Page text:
Hiroshima Peace Memorial Park and Peace Bell | Japan Solo Travel

April 27, 2017




Unfortunately, it started raining again. I was slightly disappointed for a brief moment but thankfully, I've already taken all of my touristy shots that needed a tripod (and potentially leaving my camera in the rain).



On second thoughts, I guess a clear and sunny day wouldn't have felt right in a solemn place like Hiroshima Peace Memorial Park.


The pedestal of the Flame of Peace was designed to look like two opened hands with palms facing up


Took a stroll walk along one of the quieter corners of Hiroshima Peace Memorial Park while digesting everything I've saw, read and learnt. Much as I want to believe that people are good at heart despite all the evil in the world, those around me keep proving otherwise. That's life, huh. People keep disappointing, but you just accept it and go on your merry way.





Hiroshima Peace Memorial Park is a heritage center in its entirety. Every corner of the park is filled with history and stories, as proven by the numerous signs erected around to explain the significance of every nook and cranny.



Some paper cranes made by students and donated by tourists

Bell of Peace




Wanted to take a photo with the Bell of Peace but there aren't anyone around and I couldn't utilise my tripod due to the rain. Usually, I would have been frustrated that things didn't go my way but the aura of a calmness around Hiroshima Peace Memorial Park chased my anxiety away. Thank you, Hiroshima, for teaching me a lesson that day: life isn't always about looking great for Instagram.









So grateful that I reached Hiroshima in the wee hours of the morning and started exploring early because tourists started streaming in around early afternoon, breaking the tranquility of Hiroshima Peace Memorial Park.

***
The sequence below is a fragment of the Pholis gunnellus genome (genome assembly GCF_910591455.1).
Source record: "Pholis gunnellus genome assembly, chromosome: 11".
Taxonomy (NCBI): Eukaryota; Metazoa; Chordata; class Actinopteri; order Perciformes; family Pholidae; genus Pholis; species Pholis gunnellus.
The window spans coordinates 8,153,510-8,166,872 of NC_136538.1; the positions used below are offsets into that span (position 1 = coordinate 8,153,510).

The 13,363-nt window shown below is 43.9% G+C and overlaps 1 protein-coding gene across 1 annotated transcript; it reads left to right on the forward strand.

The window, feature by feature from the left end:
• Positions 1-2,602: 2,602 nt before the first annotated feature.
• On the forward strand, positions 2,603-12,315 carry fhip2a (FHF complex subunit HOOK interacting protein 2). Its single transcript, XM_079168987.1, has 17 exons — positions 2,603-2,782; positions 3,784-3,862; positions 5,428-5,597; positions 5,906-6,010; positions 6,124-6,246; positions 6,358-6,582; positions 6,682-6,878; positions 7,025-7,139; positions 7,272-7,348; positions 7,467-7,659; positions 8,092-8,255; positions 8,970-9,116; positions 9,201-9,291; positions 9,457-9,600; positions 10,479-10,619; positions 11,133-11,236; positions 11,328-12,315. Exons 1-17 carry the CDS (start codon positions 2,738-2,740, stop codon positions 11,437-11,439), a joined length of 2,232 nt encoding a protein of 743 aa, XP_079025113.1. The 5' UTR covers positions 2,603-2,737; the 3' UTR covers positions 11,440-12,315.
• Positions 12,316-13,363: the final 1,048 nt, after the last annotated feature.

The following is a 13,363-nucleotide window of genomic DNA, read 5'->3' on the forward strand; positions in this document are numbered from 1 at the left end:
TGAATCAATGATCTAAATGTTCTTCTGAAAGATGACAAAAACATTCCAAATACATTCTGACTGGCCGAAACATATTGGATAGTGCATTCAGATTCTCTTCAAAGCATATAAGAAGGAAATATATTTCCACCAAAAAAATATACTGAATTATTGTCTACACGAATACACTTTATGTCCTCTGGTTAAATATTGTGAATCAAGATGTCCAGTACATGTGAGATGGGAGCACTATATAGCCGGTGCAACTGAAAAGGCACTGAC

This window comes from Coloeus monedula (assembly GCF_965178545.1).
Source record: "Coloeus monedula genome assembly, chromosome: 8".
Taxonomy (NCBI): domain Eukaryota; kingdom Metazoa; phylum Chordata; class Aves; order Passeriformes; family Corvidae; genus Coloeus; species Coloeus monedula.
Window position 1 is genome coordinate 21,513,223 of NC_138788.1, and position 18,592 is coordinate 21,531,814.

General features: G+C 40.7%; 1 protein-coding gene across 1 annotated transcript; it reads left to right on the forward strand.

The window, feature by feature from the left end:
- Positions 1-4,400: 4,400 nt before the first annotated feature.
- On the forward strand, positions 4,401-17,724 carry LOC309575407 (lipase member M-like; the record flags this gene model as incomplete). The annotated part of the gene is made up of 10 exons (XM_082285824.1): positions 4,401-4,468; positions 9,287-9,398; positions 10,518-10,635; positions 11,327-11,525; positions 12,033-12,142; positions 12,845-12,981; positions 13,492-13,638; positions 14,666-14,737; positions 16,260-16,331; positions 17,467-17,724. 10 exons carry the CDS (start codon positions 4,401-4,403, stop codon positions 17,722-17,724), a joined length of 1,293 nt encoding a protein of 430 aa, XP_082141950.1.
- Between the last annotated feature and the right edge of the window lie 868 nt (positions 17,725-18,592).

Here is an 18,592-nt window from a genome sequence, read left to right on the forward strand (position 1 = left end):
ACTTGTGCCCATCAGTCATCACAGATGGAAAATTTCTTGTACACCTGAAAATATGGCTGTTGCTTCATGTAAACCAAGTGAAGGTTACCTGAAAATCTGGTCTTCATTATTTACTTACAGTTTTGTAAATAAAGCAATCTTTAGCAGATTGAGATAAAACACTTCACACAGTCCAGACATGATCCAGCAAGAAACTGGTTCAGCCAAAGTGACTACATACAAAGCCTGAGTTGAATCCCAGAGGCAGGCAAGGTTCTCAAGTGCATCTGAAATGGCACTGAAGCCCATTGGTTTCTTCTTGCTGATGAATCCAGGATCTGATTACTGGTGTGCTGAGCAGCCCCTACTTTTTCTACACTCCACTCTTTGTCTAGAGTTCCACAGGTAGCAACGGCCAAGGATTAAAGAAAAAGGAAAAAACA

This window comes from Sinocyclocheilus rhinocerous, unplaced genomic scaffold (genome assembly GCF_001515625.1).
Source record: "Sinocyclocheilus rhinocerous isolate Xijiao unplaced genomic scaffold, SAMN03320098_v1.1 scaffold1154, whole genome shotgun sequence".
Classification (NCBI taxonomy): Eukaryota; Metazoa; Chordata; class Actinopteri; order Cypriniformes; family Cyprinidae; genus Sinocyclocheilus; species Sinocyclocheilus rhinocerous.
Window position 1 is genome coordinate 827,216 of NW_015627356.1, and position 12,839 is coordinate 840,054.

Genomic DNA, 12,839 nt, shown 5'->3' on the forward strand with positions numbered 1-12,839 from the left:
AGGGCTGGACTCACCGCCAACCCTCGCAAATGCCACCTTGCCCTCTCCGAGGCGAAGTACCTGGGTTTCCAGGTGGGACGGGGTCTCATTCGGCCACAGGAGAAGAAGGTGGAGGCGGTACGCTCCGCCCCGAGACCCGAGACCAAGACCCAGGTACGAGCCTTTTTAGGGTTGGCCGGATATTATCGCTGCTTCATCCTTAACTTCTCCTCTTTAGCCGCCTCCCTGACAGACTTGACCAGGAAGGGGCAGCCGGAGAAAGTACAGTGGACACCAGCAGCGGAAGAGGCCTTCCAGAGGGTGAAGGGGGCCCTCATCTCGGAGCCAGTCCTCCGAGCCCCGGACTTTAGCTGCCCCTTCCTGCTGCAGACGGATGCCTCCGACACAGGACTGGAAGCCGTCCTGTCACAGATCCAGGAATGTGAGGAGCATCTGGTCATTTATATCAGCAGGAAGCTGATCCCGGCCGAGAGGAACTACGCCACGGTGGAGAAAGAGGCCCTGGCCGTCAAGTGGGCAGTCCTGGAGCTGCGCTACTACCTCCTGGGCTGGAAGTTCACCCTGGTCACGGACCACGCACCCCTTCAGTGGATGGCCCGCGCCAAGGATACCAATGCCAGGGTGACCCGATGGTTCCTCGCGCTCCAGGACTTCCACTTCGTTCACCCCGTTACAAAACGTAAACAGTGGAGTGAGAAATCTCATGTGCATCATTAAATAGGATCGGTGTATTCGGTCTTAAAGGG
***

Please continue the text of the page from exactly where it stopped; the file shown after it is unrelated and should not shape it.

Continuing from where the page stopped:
Just as I was leaving Peace Memorial Park, I caught a rainbow, and the rainbow after the rain was a perfect ending to Hiroshima travel. My first Japanese sunrise and first rainbow, both witnessed in Hiroshima.





I wanted a photo with the rainbow but it was still drizzling and I didn't dare to risk ruining my friend's leather jacket so I could only admire the rainbow from afar. That didn't make the rainbow any less magical though :') In fact Hiroshima taught me aother valuable lesson: you can't always have what you want.


I turned around, and caught this magnificent sight. The stillness of Motoyasu River captures how serene Hiroshima is — a stark contrast to its violent past.

The bridge I witnessed my Hiroshima rainbow on



I spent a total of five hours in Peace Memorial Park and it was about 12pm when I was done. The slower pace of life in Hiroshima allowed me to relax and I quite enjoyed the change so I decided to travel to Miyajima instead of rushing to Hiroshima Castle like I originally planned on my Japan itinerary.

Thank you, Hiroshima, for being everything I imagined you to be — and beyond. I can't wait to be back. 

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Japan Solo Travel (January 2017)





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